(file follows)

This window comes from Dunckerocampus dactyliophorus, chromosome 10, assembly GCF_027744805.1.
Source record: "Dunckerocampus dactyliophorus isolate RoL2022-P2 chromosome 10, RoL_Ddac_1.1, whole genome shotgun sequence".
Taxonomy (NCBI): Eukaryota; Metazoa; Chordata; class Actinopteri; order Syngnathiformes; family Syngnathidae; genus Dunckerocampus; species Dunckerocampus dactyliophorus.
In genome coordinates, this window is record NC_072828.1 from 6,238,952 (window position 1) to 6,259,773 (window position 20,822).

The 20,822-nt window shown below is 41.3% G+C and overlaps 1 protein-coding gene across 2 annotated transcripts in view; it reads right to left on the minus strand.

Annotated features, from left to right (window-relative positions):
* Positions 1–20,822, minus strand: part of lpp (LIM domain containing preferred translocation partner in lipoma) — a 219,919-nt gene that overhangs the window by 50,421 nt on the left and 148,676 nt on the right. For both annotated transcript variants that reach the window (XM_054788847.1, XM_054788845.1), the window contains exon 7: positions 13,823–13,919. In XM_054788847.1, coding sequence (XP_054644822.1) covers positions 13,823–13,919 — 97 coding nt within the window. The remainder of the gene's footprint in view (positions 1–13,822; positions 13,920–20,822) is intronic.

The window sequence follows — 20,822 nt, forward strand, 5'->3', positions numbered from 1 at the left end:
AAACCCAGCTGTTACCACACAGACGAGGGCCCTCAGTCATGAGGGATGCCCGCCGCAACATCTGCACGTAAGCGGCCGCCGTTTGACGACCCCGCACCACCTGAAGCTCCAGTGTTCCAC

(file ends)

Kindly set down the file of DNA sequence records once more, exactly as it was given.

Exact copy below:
This window comes from Dunckerocampus dactyliophorus, chromosome 10, assembly GCF_027744805.1.
Source record: "Dunckerocampus dactyliophorus isolate RoL2022-P2 chromosome 10, RoL_Ddac_1.1, whole genome shotgun sequence".
Taxonomy (NCBI): Eukaryota; Metazoa; Chordata; class Actinopteri; order Syngnathiformes; family Syngnathidae; genus Dunckerocampus; species Dunckerocampus dactyliophorus.
In genome coordinates, this window is record NC_072828.1 from 6,238,952 (window position 1) to 6,259,773 (window position 20,822).

The 20,822-nt window shown below is 41.3% G+C and overlaps 1 protein-coding gene across 2 annotated transcripts in view; it reads right to left on the minus strand.

Annotated features, from left to right (window-relative positions):
* Positions 1–20,822, minus strand: part of lpp (LIM domain containing preferred translocation partner in lipoma) — a 219,919-nt gene that overhangs the window by 50,421 nt on the left and 148,676 nt on the right. For both annotated transcript variants that reach the window (XM_054788847.1, XM_054788845.1), the window contains exon 7: positions 13,823–13,919. In XM_054788847.1, coding sequence (XP_054644822.1) covers positions 13,823–13,919 — 97 coding nt within the window. The remainder of the gene's footprint in view (positions 1–13,822; positions 13,920–20,822) is intronic.

The window sequence follows — 20,822 nt, forward strand, 5'->3', positions numbered from 1 at the left end:
AAACCCAGCTGTTACCACACAGACGAGGGCCCTCAGTCATGAGGGATGCCCGCCGCAACATCTGCACGTAAGCGGCCGCCGTTTGACGACCCCGCACCACCTGAAGCTCCAGTGTTCCAC